Beyond its 263 horsepower, the entire Mazdaspeed3 package is essentially standard, with the option sheet limited to roughly four entries and a total of $3,000. The boosted power, handling and braking mods appropriate to that power – a limited slip differential, sport seats and six-speaker AM/FM/CD – are all listed under standard equipment. And active safety (the ability to avoid an accident) is enhanced with ABS, Dynamic Stability Control with Traction Control, and Electronic Brake Force Distribution. For a window sticker of under $25K, Mazda's approach to marketing is commendable.
The one big-ticket item on the Mazdaspeed3 option sheet is their Technology Package, a $2,515 add that includes a 265-watt Bose Centerpoint 10-speaker audio system, navigation, Sirius Satellite Radio, advanced keyless entry, push button start, perimeter alarm, rain-sensing windshield wipers, auto on/off headlights, bi-xenon headlights, etc. The balance of available options is best described as accessories, and includes a cargo net, floor mats, and Sirius Satellite radio with 6-month subscription. Of course, members of SEMA - the Specialty Equipment Market Association - offer a zillion performance or cosmetic mods, and all are just one click away on the Internet.
Mazda's boost gauge puts the fun in functionality, but for day-in, day-out usefulness, it's tough to beat the Mazdaspeed3's two-box architecture and folding rear seat. From firewood to a futon, the 5-door swallows just about anything your quarterly visit to Ikea can dish out.
6-Speed Manual Trans
Connecting a manual transmission to a front-wheel drive transaxle isn't rocket science, but given the small number of manufacturers capable of doing it well...well, maybe it is rocket science. The Mazda manual is a prototype for any and all carmakers continuing to "stick" with the row-it-yourself option.
Under the Hood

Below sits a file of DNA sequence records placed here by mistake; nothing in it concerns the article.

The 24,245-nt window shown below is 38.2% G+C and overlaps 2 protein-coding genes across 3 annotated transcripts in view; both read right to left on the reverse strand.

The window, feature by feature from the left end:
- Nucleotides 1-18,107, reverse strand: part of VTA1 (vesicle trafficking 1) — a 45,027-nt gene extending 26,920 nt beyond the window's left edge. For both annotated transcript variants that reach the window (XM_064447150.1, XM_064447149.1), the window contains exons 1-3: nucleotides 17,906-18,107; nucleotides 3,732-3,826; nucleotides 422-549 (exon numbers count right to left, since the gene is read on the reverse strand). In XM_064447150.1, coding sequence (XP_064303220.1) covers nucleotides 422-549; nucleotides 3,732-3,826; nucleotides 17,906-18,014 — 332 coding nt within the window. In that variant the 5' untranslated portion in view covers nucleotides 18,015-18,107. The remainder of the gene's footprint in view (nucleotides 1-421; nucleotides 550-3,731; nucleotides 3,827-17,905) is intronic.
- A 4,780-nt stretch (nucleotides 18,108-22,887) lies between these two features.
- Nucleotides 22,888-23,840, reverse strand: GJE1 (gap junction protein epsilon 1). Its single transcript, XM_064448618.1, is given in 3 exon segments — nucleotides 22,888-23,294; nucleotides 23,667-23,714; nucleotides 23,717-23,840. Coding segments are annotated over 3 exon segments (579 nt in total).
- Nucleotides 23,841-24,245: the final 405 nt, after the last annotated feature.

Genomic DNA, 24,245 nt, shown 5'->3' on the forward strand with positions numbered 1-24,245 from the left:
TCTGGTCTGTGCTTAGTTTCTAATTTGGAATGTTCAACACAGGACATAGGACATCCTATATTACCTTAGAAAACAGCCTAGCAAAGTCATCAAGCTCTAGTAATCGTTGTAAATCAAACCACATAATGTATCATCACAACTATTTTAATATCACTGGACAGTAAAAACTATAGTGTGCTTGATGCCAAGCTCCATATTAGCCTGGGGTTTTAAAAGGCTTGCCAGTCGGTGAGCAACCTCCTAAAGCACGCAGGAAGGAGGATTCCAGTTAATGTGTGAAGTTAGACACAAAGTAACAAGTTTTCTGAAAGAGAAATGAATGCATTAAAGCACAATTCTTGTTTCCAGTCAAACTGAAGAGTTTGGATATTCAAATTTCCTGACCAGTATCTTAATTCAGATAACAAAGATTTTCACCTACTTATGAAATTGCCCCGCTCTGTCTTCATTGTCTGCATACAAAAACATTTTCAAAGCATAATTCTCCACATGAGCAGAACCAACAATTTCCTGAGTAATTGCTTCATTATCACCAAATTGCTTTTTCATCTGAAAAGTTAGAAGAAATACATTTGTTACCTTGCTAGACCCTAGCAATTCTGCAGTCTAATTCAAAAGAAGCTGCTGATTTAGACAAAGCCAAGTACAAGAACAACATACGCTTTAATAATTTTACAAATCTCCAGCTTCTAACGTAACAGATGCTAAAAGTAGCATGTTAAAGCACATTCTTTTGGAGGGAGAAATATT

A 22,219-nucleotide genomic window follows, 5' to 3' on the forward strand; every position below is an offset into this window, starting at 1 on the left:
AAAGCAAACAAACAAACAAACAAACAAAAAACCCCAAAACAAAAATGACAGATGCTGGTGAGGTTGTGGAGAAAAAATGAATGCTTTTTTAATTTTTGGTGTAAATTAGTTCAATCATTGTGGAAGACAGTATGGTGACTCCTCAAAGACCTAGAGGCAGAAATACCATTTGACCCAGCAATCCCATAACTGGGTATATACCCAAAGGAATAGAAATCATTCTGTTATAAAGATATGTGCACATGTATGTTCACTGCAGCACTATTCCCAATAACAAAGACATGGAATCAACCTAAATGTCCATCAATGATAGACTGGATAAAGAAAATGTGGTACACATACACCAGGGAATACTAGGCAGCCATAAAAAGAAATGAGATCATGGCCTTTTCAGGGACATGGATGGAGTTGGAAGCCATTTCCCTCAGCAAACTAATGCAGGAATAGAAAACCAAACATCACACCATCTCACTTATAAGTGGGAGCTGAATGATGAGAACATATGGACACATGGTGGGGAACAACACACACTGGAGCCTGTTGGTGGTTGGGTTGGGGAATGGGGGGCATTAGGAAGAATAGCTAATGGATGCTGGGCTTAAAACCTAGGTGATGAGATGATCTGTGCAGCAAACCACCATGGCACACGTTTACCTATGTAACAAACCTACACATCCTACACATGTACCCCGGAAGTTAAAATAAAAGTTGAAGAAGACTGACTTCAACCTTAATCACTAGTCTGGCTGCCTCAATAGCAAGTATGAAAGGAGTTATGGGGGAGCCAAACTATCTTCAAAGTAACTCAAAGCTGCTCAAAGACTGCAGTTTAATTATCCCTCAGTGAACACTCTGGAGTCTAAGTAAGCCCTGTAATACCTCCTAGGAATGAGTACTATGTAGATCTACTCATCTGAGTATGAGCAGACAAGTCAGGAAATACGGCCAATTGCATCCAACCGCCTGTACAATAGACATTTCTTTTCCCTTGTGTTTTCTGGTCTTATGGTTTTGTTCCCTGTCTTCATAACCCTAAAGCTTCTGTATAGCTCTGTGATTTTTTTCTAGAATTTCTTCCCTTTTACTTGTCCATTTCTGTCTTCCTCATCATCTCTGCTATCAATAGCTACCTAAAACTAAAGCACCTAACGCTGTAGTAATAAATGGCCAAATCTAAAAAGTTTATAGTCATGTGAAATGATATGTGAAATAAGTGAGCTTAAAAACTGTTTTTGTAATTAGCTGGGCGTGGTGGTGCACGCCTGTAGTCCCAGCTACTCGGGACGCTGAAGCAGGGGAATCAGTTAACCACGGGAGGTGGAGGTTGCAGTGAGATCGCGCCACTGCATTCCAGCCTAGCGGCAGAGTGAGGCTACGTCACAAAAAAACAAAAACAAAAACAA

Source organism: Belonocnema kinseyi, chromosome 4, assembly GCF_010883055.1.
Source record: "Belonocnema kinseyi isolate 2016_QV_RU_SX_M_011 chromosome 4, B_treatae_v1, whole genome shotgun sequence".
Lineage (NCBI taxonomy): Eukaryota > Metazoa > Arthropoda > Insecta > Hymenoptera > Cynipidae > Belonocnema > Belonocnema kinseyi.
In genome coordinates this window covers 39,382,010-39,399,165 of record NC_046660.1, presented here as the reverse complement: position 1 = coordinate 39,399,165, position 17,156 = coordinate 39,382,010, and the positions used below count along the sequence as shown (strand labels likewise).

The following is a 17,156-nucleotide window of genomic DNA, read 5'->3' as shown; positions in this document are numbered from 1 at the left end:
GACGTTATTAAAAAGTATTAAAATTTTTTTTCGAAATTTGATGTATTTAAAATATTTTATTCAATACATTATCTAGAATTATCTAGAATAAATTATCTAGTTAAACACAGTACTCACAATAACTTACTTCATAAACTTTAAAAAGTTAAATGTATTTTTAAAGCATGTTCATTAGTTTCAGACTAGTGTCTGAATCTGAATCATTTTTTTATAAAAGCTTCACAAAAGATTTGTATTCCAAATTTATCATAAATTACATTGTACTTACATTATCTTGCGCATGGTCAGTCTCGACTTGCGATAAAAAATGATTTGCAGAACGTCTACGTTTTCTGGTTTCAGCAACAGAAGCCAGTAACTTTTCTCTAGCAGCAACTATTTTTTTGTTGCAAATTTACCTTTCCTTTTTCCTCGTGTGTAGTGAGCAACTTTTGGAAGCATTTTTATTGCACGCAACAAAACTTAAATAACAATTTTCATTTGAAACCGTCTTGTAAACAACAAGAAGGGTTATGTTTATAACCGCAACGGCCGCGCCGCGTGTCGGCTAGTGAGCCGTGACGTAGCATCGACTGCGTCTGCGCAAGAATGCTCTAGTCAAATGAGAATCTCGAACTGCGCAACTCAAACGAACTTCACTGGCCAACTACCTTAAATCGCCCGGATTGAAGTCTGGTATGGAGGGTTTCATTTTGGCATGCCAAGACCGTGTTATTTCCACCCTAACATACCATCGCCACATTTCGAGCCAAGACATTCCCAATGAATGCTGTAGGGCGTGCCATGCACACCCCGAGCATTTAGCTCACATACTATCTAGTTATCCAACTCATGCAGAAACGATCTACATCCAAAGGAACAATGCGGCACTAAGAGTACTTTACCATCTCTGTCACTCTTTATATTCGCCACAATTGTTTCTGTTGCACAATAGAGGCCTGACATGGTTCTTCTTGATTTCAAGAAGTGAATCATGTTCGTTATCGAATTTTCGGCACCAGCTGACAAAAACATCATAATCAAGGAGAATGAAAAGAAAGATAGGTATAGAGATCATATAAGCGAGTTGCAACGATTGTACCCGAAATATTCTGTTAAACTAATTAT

From the company that brought rotary power to the masses, the Mazdaspeed3 brings massive power to your neighborhood. What Mazda identifies as its MZR 2.3L DISI Turbo develops both power and torque in numbers fully appropriate to a small-displacement V6, and does it with an in-line four. And it's far more than just attaching a turbo to an existing four; pistons are coated with a special anti-friction compound, connecting rods are sintered for additional strength, and lighter full-floating wrist pins minimize reciprocating weight. The end result is an incredible lightness of being - at virtually any rpm. And with this "lightning in a booster" you can still achieve 25 miles per gallon on the highway.
2.3-liter in-line 4 turbocharged
263 horsepower @ 5500 rpm
280 lb.-ft. of torque @ 3000 rpm
EPA city/highway fuel economy: 18/25
With its introduction of the Mazda3 5-door in 2004, Mazda finally had the homerun in the compact segment it had been working toward. Eschewing the path taken by Civic and Corolla - whose mainstream models are relatively upright, 4-door sedans, Mazda covered both sides of the market spectrum with an admittedly more conventional 4-door, in combination with the less established direction of a 5-door. The 5-door gamble has paid off in spades, and constituted the perfect platform for Mazda's intro of the Mazdaspeed3 a few model years later. With boosted power - some 100 horses healthier than the box stock version - and an appropriately tuned chassis, the Mazdaspeed3 is viable competition for VW's iconic GTI, Mini's Cooper S Clubman and Subaru's WRX. And in several aspects of the "what to buy" argument, it trumps all three.